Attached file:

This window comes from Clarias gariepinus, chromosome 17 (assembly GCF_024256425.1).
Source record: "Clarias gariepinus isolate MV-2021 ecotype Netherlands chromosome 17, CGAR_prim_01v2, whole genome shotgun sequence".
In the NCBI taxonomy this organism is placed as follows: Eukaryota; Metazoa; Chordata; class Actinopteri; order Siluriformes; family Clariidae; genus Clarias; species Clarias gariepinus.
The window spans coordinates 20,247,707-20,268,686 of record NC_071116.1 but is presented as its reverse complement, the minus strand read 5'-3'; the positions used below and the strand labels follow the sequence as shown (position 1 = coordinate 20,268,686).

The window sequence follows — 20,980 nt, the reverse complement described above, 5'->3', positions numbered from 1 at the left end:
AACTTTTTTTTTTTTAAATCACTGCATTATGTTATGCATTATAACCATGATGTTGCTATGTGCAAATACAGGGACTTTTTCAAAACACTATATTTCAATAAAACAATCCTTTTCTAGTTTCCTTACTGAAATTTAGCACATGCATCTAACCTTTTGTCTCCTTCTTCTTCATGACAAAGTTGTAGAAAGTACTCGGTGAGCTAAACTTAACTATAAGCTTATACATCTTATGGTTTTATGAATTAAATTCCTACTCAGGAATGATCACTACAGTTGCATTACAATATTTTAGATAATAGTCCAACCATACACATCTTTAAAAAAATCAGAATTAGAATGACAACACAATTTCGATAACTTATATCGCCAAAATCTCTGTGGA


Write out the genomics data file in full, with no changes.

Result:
This window comes from Clarias gariepinus, chromosome 17 (assembly GCF_024256425.1).
Source record: "Clarias gariepinus isolate MV-2021 ecotype Netherlands chromosome 17, CGAR_prim_01v2, whole genome shotgun sequence".
In the NCBI taxonomy this organism is placed as follows: Eukaryota; Metazoa; Chordata; class Actinopteri; order Siluriformes; family Clariidae; genus Clarias; species Clarias gariepinus.
The window spans coordinates 20,247,707-20,268,686 of record NC_071116.1 but is presented as its reverse complement, the minus strand read 5'-3'; the positions used below and the strand labels follow the sequence as shown (position 1 = coordinate 20,268,686).

The window sequence follows — 20,980 nt, the reverse complement described above, 5'->3', positions numbered from 1 at the left end:
AACTTTTTTTTTTTTAAATCACTGCATTATGTTATGCATTATAACCATGATGTTGCTATGTGCAAATACAGGGACTTTTTCAAAACACTATATTTCAATAAAACAATCCTTTTCTAGTTTCCTTACTGAAATTTAGCACATGCATCTAACCTTTTGTCTCCTTCTTCTTCATGACAAAGTTGTAGAAAGTACTCGGTGAGCTAAACTTAACTATAAGCTTATACATCTTATGGTTTTATGAATTAAATTCCTACTCAGGAATGATCACTACAGTTGCATTACAATATTTTAGATAATAGTCCAACCATACACATCTTTAAAAAAATCAGAATTAGAATGACAACACAATTTCGATAACTTATATCGCCAAAATCTCTGTGGA